Home » Shop » 1998 Australia Five Dollars Polymer – BA98 First Prefix A

1998 Australia Five Dollars Polymer – BA98 First Prefix A

$65.00 AUD

Availability: 1 in stock

SKU: BA98070633-07G Categories: ,

This note is in superb condition and will only increase in value as the years pass.

The early years of polymer production are a guaranteed safe bet for investors.

As a first prefix note it becomes all the rarer and the investment potential soars.

These notes have added their own face value each and every year since release.

There has never been a better time to invest in this period as prices will continue to rise.





Serial No.

Renniks No.

Approx. Grade


A remarkable banknote in every way with abundant security features. This note had some extremely special features built into it as security against forgery. It was a world first and makes these notes highly desirable as collectors items. Collectors value numerous variations of this note.

The $5 note incorporates the following security features:

Within the clear window is a stylised gum flower printed and it can be seen from either side of the note.

If the note is held up to the light a seven pointed star within a circle is formed by four points on one side of the note combining perfectly with three points on the other.

If the note is held up to the light you can see an image of the Australian Coat of Arms under other printing.

The words FIVE DOLLARS has been microprinted and can be seen with the aid of a magnifying glass.

Slightly raised printing (intaglio) can be felt with the finger and is also used for the portraits and other major design elements.

Highly intricate multi-coloured fine-line patterns and images appear on each side.

Under ultra-violet light the serial number will fluoresce and also a square patch becomes visible on the back of the note.

Obverse: Queen Elizabeth II (Elizabeth Alexandra Mary; born 21 April 1926) is the queen regnant of sixteen independent sovereign states known informally as the Commonwealth realms: the United Kingdom, Canada, Australia, New Zealand, Jamaica, Barbados, the Bahamas, Grenada, Papua New Guinea, the Solomon Islands, Tuvalu, Saint Lucia, Saint Vincent and the Grenadines, Belize, Antigua and Barbuda, and Saint Kitts and Nevis. She holds each crown separately and equally in a shared monarchy, as well as acting as Head of the Commonwealth, Supreme Governor of the Church of England, and Head of State of the Crown Dependencies, British overseas territories, the Realm of New Zealand and the external territories of Australia. As a constitutional monarch, she is politically neutral and by convention her role is largely ceremonial.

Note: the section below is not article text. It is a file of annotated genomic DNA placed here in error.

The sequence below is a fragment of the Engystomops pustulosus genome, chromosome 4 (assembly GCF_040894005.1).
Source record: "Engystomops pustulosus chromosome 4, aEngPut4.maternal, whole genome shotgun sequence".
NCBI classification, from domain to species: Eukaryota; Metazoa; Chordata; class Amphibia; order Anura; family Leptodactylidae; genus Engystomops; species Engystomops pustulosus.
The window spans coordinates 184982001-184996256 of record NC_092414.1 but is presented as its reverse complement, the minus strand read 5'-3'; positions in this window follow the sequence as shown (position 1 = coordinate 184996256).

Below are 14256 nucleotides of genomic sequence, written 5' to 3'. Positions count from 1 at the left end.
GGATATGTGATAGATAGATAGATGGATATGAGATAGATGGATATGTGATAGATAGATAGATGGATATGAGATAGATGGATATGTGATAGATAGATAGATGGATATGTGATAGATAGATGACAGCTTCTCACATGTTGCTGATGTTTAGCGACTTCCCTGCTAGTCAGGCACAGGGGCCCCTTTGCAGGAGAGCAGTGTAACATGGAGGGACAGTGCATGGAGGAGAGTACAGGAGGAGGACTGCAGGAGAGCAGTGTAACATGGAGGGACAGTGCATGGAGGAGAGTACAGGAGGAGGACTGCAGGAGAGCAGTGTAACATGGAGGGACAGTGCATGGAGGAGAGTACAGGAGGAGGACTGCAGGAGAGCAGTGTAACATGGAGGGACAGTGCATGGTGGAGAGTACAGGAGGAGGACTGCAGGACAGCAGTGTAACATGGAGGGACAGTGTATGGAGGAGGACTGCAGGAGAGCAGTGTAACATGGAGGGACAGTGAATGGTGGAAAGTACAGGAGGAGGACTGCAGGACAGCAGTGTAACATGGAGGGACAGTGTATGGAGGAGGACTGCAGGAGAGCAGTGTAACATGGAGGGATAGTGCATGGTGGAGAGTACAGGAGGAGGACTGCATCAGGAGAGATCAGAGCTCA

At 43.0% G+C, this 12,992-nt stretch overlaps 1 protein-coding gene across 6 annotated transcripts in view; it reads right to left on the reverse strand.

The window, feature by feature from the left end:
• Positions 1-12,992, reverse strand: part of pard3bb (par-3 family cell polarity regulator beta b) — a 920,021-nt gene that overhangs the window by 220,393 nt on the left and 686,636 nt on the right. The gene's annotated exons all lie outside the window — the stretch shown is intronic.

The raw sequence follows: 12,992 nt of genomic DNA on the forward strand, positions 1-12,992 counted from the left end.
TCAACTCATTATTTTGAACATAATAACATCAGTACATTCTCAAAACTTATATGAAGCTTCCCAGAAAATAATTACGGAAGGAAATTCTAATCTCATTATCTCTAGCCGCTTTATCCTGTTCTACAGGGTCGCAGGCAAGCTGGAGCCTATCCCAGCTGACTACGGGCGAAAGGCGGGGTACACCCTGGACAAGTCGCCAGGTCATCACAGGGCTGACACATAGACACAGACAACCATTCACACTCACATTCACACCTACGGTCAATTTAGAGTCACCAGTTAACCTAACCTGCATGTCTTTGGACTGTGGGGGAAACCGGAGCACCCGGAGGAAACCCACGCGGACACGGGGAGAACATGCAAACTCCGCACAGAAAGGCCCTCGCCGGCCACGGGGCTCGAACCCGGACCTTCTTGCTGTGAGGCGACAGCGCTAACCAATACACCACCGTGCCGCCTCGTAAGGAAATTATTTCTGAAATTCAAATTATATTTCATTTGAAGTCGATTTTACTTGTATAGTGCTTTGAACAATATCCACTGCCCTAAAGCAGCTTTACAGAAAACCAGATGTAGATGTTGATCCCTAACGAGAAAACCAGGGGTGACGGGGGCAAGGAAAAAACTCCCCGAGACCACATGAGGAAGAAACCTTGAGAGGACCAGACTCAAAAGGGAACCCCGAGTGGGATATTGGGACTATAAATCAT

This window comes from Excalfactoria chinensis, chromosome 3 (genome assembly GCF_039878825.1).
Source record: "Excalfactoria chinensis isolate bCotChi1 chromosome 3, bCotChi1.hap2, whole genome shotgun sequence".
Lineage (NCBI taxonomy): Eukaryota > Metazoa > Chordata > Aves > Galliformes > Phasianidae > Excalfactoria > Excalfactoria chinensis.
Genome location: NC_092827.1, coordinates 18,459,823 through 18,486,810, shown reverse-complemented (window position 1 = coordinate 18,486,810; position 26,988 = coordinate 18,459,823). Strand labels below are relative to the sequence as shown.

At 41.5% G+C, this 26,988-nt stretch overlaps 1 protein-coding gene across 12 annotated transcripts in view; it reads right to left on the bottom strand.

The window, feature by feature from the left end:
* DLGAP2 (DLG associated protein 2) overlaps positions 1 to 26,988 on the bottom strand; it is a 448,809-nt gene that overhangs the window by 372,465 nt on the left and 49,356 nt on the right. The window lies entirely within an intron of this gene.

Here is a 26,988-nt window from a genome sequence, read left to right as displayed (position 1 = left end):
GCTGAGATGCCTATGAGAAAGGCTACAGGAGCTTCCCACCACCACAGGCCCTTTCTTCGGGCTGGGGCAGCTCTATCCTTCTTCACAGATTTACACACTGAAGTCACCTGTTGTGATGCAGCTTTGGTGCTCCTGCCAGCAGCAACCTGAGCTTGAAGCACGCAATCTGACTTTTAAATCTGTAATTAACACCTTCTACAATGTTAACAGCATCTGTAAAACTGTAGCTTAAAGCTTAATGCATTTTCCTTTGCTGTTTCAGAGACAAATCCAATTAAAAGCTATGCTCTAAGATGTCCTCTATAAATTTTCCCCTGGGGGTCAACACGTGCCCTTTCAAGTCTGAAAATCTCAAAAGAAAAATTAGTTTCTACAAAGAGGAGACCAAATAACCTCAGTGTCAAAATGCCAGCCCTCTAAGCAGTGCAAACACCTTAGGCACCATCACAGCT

Reverse: Parliament House is the meeting facility of the Parliament of Australia located in Canberra, the capital of Australia, designed by Mitchell/Giurgola Architects, and opened on 9 May 1988 by Elizabeth II, Queen of Australia. At the time of the construction, it was the most expensive building in the Southern Hemisphere at over $1.1 billion. Prior to 1988, the Parliament of Australia met in the Provisional Parliament House, which is now known as “Old Parliament House”.

Watermark: With the introduction of the new polymer banknotes we saw the end of the customary watermark. It was replaced with a Variable Optical Security Device in the bottom corner.


2 – 13 February – Constitutional Convention held to decide which model of republic should be put before the people of Australia in a referendum. The model chosen is one where the president is chosen by a joint sitting of both houses of parliament

7 April – 3 June – Patrick Corporation sacks 2,000 dock workers to try to improve efficiency on the waterfront. In response, the Maritime Union of Australia stages possibly the largest industrial dispute Australia has ever seen. In the end, the jobs are restored to the workers in exchange for improvements in efficiency.

May – Christopher Skase’s passport is cancelled & he is ordered to leave Majorca by 23 July. However, he renounces his Australian citizenship & becomes a citizen of Dominica.

26 May – first National Sorry Day, one year after the tabling of the report Bringing them Home which was the result of an inquiry into the removal of Aboriginal and Torres Strait Islander children from their families (the Stolen Generation). The day was held annually until 2004. It was renamed National Day of Healing from 2005.

16 August – Silk-Miller police murders: Two Victoria Police officers murdered in Moorabbin, Victoria.

December – A man posts 28 mail bombs in a Canberra post office after losing a legal battle with the Australian Taxation Office which had been going since 1994. One of the bombs explodes, injuring two workers.

*Some additional information taken from Wikipedia for education purposes only.

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